Computer Aided Diagnosis for mental health care: On the Clinical Validation of Sensitive Machines

Frans van der Sluis, Ton Dijkstra, Egon van den Broek

    Research output: Chapter in Book/Report/Conference proceedingConference contributionAcademicpeer-review

    2 Citations (Scopus)
    23 Downloads (Pure)

    Abstract

    This study explores the feasibility of sensitive machines; that is, machines with empathic abilities, at least to some extent. A signal processing and machine learning pipeline is presented that is used to analyze data from two studies in which 25 Post-Traumatic Stress Disorder (PTSD) patients participated. The feasibility of speech as a stress detector was validated in a clinical setting, using the Subjective Unit of Distress (SUD). 13 statistical parameters were derived from five speech features, namely: amplitude, zero crossings, power, high-frequency power, and pitch. To achieve a low dimensional representation, a subset of 28 parameters was selected and, subsequently, compressed into 11 principal components (PC). Using a Multi-Layer Perceptron neural network (MLP), the set of 11 PC were mapped upon 9 distinct quantizations of the SUD. The MLP was able to discriminate between 2 stress levels with 82.4% accuracy and up to 10 stress levels with 36.3% accuracy. With stress baptized as being the black death of the 21st century, this work can be conceived as an important step towards computer aided mental health care.
    Original languageUndefined
    Title of host publicationProceedings of the International Conference on Health Informatics, HealthInf 2012
    EditorsE. Conchon, C. Correia, A. Fred, H. Gamboa
    Place of PublicationPortugal
    PublisherSCITEPRESS - Science and Technology Publications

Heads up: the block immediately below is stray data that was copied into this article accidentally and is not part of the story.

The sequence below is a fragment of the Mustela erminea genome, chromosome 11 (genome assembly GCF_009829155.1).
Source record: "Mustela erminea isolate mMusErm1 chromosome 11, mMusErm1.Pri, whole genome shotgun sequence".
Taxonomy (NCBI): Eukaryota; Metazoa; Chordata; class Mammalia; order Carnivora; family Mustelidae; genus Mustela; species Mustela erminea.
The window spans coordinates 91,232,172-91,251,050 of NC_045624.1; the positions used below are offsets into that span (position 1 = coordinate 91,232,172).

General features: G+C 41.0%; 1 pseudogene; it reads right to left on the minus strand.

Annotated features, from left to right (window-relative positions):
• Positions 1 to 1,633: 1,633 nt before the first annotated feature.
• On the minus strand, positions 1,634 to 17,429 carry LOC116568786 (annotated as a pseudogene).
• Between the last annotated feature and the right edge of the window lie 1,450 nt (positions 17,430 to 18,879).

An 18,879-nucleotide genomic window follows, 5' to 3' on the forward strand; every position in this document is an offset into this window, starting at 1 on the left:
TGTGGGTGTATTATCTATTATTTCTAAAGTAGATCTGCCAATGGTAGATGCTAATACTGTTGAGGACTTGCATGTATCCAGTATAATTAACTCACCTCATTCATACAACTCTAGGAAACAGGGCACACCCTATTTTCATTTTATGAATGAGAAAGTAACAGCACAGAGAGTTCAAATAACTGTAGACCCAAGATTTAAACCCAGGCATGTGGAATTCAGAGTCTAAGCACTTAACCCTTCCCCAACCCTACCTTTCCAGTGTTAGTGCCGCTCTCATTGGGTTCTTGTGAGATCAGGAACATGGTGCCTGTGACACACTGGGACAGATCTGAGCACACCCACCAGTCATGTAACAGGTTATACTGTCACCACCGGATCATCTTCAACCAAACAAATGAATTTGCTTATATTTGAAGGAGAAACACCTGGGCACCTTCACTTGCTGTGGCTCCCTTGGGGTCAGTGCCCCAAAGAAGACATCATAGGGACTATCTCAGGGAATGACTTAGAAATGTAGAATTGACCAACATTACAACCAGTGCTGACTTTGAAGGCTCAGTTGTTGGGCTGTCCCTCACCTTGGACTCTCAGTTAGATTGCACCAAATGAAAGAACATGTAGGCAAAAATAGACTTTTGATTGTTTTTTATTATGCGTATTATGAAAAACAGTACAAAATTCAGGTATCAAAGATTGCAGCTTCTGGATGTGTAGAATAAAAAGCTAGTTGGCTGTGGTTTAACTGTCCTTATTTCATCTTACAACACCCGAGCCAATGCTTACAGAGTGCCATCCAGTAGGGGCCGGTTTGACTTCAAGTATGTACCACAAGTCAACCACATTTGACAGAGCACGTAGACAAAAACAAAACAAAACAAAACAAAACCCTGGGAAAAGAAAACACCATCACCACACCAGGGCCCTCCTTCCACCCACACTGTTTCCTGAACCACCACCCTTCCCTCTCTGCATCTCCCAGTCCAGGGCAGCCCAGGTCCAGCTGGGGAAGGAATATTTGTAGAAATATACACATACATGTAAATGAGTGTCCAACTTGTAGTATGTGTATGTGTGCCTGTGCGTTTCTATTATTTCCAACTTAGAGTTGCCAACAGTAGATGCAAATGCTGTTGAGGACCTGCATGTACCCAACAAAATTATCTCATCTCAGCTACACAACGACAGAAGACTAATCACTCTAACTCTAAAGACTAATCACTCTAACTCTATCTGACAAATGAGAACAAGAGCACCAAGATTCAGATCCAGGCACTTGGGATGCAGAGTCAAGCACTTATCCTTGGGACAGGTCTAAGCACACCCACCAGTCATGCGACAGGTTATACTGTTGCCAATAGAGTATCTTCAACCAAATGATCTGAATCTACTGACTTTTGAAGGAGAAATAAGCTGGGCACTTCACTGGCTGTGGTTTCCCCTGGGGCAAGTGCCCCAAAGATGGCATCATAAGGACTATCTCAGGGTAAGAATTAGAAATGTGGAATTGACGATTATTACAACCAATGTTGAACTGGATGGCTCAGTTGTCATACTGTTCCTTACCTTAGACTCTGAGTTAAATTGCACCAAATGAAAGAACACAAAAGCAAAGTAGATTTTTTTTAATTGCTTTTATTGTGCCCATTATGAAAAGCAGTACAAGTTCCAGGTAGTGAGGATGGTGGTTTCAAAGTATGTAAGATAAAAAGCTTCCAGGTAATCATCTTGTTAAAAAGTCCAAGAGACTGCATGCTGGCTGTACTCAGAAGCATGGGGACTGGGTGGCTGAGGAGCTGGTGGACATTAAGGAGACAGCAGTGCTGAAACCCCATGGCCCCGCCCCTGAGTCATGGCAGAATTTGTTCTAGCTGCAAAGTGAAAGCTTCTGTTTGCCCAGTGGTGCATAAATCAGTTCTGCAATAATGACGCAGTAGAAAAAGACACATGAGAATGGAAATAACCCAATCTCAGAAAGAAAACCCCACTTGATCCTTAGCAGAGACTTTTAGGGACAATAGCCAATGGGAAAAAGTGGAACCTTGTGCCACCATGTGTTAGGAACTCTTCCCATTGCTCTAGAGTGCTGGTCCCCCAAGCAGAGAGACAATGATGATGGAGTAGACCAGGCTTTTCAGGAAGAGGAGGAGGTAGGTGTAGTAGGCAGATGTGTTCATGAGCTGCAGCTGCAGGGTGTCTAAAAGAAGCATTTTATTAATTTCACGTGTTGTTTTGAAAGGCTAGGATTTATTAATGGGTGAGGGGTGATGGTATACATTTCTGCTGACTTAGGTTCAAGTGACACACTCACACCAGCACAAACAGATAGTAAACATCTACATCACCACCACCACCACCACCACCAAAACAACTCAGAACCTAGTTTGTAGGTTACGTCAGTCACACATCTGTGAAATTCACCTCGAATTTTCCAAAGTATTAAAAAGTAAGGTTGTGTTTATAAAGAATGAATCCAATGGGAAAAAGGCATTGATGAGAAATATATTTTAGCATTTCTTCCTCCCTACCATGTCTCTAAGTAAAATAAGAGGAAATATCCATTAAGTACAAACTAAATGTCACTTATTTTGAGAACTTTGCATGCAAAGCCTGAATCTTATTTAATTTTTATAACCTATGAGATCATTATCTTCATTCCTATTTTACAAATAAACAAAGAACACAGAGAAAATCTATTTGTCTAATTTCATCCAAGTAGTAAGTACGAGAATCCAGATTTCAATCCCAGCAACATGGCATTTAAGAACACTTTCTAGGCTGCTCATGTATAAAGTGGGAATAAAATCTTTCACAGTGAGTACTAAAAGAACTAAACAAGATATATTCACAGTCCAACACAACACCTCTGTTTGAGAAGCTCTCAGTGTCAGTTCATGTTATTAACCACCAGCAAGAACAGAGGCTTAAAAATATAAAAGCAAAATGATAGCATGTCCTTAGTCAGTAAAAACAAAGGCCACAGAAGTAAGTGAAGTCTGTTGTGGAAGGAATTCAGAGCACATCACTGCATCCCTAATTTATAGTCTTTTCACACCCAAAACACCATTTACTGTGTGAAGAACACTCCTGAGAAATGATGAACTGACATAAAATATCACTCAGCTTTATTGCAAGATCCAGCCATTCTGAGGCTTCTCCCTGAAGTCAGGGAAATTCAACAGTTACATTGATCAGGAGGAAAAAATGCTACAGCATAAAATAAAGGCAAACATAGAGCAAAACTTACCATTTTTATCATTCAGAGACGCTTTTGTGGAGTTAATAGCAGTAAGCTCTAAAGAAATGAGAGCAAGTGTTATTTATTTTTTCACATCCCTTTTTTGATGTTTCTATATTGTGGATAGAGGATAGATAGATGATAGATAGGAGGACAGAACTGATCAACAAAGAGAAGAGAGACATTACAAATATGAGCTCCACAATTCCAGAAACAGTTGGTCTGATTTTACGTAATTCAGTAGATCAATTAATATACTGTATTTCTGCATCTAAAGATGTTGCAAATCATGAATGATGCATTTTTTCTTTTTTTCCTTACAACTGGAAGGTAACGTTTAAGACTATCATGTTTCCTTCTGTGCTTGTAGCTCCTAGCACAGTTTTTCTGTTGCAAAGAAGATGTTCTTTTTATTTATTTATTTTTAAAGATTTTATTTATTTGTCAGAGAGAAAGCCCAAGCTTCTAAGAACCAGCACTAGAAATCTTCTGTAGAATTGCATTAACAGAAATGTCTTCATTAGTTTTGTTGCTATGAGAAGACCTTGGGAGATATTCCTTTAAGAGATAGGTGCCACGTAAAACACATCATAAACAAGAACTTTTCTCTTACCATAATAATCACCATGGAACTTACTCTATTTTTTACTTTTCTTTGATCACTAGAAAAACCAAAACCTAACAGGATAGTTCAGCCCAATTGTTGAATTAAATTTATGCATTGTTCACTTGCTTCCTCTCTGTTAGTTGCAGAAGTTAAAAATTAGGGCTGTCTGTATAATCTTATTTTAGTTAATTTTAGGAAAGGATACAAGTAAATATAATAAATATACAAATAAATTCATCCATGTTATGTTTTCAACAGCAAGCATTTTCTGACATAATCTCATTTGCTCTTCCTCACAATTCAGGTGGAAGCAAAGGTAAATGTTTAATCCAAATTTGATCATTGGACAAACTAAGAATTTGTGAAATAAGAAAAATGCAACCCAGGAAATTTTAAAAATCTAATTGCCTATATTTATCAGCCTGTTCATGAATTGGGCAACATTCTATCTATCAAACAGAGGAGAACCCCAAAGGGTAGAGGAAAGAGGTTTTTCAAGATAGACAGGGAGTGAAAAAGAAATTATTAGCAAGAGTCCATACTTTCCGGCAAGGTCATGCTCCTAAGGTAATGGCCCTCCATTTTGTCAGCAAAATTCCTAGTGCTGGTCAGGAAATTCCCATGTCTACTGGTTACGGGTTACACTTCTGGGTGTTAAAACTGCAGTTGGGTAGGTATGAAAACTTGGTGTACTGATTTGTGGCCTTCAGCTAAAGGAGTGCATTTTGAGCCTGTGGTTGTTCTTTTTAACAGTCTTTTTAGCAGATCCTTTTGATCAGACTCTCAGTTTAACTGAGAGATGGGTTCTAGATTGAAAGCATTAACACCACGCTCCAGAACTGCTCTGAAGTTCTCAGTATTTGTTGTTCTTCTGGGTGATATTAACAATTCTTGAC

Pages493-498
    Number of pages7
    ISBN (Print)978-989-8425-88-1
    Publication statusPublished - 1 Feb 2012

    Publication series

    Name
    PublisherSciTePress - Science and Technology Publications

    Keywords

    • METIS-285126
    • IR-79668
    • Stress
    • Speech
    • Validation
    • HMI-HF: Human Factors
    • Mental healthcare
    • Computer Aided Diagnostics (CAD)
    • EWI-21504
    • HMI-SLT: Speech and Language Technology
    • artificial neural network

    Cite this

    van der Sluis, F., Dijkstra, T., & van den Broek, E. (2012). Computer Aided Diagnosis for mental health care: On the Clinical Validation of Sensitive Machines. In E. Conchon, C. Correia, A. Fred, & H. Gamboa (Eds.), Proceedings of the International Conference on Health Informatics, HealthInf 2012 (pp. 493-498). Portugal: SCITEPRESS - Science and Technology Publications.
    van der Sluis, Frans ; Dijkstra, Ton ; van den Broek, Egon. / Computer Aided Diagnosis for mental health care: On the Clinical Validation of Sensitive Machines. Proceedings of the International Conference on Health Informatics, HealthInf 2012. editor / E. Conchon ; C. Correia ; A. Fred ; H. Gamboa. Portugal : SCITEPRESS - Science and Technology Publications, 2012. pp. 493-498
    @inproceedings{9b49f1b921724dfe94440ee6b55ed017,
    title = "Computer Aided Diagnosis for mental health care: On the Clinical Validation of Sensitive Machines",